In the name of rooting out “disinformation,” social-media platforms are increasingly resorting to censorship, often targeting legitimate news and opinion: from suppression of the New York Post’s 2020 Hunter Biden reporting, which turned out to be accurate, to restriction of the increasingly plausible lab-leak theory of Covid’s origins. Yet efforts to combat Big Tech censorship invariably run up against a seemingly insuperable wall: As private entities, we are told, the Silicon Valley giants aren’t required to abide by the First Amendment’s free-speech protections.

Private firms are thus permitted to remove people and ideas from social-media platforms without constitutional consequence. In putting forth this argument, defenders of the Big Tech status quo are, if unwittingly, echoing claims made generations ago by legal apologists for Jim Crow. Those claims ultimately failed, and Jim Crow collapsed. For those who find their ideas segregated against on the internet, there is precedent for bringing the Constitution to bear on the decisions of private companies.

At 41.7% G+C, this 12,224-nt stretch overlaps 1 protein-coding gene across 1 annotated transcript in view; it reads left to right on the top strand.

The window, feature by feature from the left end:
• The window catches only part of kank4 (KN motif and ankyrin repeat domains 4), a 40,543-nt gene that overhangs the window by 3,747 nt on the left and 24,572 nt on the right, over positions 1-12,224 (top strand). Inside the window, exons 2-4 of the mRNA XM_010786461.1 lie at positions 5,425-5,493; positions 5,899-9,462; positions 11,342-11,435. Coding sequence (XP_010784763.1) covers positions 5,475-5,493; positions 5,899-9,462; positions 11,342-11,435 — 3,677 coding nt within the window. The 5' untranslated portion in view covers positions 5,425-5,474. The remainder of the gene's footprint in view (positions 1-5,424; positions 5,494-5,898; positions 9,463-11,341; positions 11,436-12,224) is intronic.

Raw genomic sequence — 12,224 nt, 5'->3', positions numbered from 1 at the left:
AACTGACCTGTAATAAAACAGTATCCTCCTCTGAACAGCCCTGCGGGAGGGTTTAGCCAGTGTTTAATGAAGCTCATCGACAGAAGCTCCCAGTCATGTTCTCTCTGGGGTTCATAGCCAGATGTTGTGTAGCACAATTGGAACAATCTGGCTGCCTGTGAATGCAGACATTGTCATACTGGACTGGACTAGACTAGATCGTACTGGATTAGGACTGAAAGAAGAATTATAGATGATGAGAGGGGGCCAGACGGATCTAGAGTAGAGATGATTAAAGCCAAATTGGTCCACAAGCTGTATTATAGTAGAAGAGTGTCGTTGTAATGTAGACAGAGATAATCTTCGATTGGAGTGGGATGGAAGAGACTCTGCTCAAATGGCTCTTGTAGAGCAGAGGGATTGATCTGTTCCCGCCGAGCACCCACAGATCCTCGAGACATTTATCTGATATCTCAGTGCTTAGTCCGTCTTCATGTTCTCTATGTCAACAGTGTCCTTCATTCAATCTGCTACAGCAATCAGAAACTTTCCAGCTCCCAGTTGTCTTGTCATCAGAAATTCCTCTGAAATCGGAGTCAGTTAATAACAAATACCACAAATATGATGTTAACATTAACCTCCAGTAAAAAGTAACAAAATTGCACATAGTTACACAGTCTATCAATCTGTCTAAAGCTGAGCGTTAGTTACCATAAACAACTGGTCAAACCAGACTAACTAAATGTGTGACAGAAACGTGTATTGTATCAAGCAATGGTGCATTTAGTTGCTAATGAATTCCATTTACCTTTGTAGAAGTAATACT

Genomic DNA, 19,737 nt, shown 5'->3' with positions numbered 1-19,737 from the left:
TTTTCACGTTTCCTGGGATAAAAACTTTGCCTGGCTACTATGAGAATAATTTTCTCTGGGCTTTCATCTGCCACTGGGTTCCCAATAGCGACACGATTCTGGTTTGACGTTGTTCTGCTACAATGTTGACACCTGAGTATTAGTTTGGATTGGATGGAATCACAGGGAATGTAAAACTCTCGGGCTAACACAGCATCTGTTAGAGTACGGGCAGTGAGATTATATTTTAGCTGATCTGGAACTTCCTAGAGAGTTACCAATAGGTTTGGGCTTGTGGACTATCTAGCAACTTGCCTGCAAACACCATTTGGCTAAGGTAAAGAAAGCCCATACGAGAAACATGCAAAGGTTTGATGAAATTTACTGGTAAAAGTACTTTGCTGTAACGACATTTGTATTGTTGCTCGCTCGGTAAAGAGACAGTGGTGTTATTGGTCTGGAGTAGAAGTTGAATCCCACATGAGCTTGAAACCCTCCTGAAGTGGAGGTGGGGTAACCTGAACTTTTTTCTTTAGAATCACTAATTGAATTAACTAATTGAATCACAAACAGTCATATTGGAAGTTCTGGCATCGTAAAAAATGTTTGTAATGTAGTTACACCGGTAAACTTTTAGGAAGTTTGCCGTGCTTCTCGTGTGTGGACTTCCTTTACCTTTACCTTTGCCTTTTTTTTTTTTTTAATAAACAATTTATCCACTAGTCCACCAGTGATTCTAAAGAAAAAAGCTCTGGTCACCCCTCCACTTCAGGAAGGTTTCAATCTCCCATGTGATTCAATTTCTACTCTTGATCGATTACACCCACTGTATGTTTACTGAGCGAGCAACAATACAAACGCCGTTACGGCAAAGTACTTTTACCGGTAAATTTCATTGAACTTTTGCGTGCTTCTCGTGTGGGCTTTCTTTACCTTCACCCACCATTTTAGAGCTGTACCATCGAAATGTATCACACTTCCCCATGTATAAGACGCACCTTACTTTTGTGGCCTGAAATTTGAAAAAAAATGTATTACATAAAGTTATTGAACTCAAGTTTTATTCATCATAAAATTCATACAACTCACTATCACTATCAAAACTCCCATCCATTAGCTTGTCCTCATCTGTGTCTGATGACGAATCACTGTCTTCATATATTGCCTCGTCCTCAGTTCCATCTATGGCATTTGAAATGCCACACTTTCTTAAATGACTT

After the passage of the 14th Amendment in the wake of the Civil War, private entities like restaurants and hotels continued to discriminate against black clients. The problem was a constitutional impasse: Courts narrowly interpreted the equal-protection clause of the 14th Amendment to apply only to state action. Progressives, however, argued that the definition of “state action” should be broadened, since all action was, in effect, state action. A democracy and a thriving civil society couldn’t be built so long as private actors could continue to racially discriminate.